Today is the day!
I am going to attempt, (theatrical sounding music) Mandu or Korean Dumplings.
Dumplings are created world wide, you can buy them at any Asian restaurant. One of our favourites is Barilla Dumplings in Mt Eden where you can get 20 delicious delicacies for $13NZ. However as we are now in the midst of challenging ourselves to eat at home, I am going to attempt to make them myself.
This post will also feature on a monthly link up party known as The Growing Edge. This cool event aims to link up foodies from all around the world and share their fabulous ideas and recipes! This month it is being hosted by Marija from Palachinka.
For more details see Bunny. Eats, Design’s information page.
I spent my Sunday Morning collecting dumpling wrappers, Asian Chives and my courage, before I headed home to start the dumpling making. The recipe I found online, seemed easy enough to follow, but creating those delicate little packages that I love to eat seemed more of a challenge.
This challenge was not helped when I managed to pop the top off the grounded black pepper, which then sprayed itself all over my kitchen table and me. Coughing and spluttering, I still managed to create these;
Mandu – Korean Dumplings
NB: I got this recipe from http://www.maangchi.com/recipe/mandu and made some slight adjustments to it.
Makes around 110 Dumplings
- 250g of Pork Mince
- 500g of Beef Mince
- 1 Bunch of Asian Chives (chopped)
- 8 soaked Shitake Mushrooms
- 1 onion
- 1 cake of Tofu
- 6 cloves of minced garlic
- 2 tsp of salt
- 1 tsp of sugar
- Quite a bit of Sesame Oil
- 2 packets of dumpling wrappers
- Soak the Shitake Mushrooms for around 1/2 an hour
- Place the ground pork and ground beef into a big bowl. Add 1 ts of salt, 1 tbs of sesame oil, ½ ts of ground pepper and combine. Push to one side of the bowl.
- Wash some Asian chives, and dry well with a paper towel or cotton cloth. Chop them into 2 cups’ worth of chives. Add 1 tbs of oil and mix it up. Place it in the big bowl next to the ground meat.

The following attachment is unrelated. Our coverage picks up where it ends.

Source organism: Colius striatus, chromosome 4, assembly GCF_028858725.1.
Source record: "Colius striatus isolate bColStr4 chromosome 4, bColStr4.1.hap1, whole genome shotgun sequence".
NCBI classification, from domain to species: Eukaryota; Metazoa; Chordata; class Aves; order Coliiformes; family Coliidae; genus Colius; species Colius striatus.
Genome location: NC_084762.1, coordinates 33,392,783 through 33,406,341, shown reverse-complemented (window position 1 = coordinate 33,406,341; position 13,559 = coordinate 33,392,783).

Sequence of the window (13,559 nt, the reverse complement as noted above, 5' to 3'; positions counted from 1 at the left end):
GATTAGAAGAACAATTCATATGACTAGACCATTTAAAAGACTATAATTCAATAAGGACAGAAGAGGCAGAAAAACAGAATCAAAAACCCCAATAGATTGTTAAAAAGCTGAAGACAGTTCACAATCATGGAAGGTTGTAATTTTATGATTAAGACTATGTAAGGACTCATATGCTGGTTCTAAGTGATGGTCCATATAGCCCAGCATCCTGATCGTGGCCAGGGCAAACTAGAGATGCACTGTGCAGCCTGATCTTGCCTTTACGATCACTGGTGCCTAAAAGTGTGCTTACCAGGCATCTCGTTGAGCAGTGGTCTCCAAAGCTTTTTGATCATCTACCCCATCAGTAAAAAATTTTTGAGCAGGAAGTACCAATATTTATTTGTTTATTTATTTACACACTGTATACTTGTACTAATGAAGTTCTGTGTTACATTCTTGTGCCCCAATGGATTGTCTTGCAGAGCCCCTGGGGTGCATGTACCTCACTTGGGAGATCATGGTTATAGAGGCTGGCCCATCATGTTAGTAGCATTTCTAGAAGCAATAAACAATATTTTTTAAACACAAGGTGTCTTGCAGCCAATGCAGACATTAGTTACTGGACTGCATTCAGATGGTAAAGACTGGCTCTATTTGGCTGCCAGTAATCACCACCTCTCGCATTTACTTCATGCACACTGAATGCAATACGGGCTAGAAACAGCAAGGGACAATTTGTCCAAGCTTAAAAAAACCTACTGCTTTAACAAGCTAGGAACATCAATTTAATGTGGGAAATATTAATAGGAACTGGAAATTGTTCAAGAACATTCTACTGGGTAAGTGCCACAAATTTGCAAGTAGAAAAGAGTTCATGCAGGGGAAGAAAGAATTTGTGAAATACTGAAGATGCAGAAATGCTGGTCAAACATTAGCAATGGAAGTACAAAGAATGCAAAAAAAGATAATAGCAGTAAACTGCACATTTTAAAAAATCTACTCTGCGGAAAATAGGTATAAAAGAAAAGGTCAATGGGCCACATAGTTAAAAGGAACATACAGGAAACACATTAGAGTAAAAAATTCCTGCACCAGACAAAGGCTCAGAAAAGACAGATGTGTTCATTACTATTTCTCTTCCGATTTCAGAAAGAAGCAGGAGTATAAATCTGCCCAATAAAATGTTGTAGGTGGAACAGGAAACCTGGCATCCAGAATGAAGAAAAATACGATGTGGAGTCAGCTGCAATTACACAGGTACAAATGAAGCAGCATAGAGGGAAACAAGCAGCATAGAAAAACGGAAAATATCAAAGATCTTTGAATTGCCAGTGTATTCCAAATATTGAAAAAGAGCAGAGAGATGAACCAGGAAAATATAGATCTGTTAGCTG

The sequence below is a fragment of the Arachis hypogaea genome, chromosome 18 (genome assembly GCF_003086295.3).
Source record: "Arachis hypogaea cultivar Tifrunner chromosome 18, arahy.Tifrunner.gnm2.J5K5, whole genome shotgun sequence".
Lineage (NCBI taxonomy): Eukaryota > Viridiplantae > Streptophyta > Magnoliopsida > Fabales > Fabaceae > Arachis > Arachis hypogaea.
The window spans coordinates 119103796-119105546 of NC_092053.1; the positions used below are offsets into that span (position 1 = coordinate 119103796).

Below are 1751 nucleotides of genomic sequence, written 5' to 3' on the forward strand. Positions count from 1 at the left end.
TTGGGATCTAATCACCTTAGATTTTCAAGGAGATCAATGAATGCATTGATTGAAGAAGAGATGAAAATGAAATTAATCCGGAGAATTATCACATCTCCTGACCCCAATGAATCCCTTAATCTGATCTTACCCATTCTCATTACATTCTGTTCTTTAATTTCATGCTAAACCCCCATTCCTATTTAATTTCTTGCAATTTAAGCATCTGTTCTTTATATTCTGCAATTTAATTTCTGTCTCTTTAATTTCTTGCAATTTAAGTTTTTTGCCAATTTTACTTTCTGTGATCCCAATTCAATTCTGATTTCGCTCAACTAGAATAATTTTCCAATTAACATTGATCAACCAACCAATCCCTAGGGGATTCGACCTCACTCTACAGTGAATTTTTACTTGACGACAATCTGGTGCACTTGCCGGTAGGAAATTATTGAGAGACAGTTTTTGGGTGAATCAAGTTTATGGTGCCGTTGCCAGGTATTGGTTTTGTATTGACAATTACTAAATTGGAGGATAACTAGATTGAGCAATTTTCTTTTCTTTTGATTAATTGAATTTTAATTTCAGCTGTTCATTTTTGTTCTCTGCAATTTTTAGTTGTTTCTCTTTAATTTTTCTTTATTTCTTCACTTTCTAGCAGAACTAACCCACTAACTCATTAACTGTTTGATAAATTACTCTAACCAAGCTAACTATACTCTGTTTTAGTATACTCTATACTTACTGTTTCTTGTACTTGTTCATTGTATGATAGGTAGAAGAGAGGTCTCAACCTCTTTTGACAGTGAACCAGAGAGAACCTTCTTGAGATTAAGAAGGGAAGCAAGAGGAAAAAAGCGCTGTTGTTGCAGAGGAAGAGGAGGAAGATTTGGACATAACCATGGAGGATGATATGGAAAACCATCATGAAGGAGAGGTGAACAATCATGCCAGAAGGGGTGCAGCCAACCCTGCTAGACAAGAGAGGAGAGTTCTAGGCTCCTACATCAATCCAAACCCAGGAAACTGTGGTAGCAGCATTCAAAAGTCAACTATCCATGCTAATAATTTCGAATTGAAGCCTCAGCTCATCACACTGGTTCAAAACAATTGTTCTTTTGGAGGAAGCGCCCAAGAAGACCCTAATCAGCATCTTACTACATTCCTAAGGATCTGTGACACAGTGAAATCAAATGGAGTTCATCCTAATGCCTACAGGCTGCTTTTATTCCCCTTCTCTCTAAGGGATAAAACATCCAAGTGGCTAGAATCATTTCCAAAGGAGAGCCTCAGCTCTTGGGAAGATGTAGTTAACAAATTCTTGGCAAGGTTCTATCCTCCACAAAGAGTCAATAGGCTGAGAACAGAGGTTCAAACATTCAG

- Chop 4-5 soaked shiitake mushrooms and onion and put into a small bowl. Then Add 1 tsp of soy sauce, 1 tsp of sugar, and 2 tsp of sesame oil.
- Combine (as below) and then add to the large bowl.
- Squeeze a half package of tofu with a cotton cloth or paper towel and put it into a small bowl. Add a pinch of salt and 1 ts of sesame oil. Mix it by hand and then put it next to chopped chives.
- In the big bowl, add 3 cloves of minced garlic and mix all ingredients by hand.
The filling is complete!
For fried mandu:
- Put some of the filling mixture into the center of the dumpling wrapper skin.
- Use your fingertips to apply a little cold water to one edge of the skin. This is to seal the wrapper together.
- Fold skin in half over filling and press edges together to make ripple shape.
- Place some vegetable oil on heated pan and add the mandu you made.
- Lower the heat to low-medium and put the lid on the pan to cook.
- Turn over each mandu a few minutes later. Add 2-3 tbs of water and put the lid back on the pan. Cook a few minutes more over low heat.
- When the mandu is golden brown, transfer it to a plate.
- Serve hot with a dipping sauce made of equal parts vinegar and soy sauce.
For steamed Mandu:
Follow steps 1 -3 above and then;
- Fill a pot with water and bring to the boil.
- Fill a bamboo steamer with dumplings – be careful they do not touch or they will stick. (I tend to put paper towels under them to help even out the steam distribution.)
- Place a steamer on top and then place the bamboo steamer in.
- Cook for around five minutes or until the dumpling skins are clear.
And that is it!
If you want to freeze them, place them on the tray freshly made in a single layer. Make sure they are not touching and freeze for around 2 hours. Then transfer into air tight bags.
You can store them for 1 – 3 months and cook them from frozen as above.
So that’s it, a few minor disasters, but overall an awesome result.
Tune in for more Asian deliciousness on our final day for Week 2 tomorrow.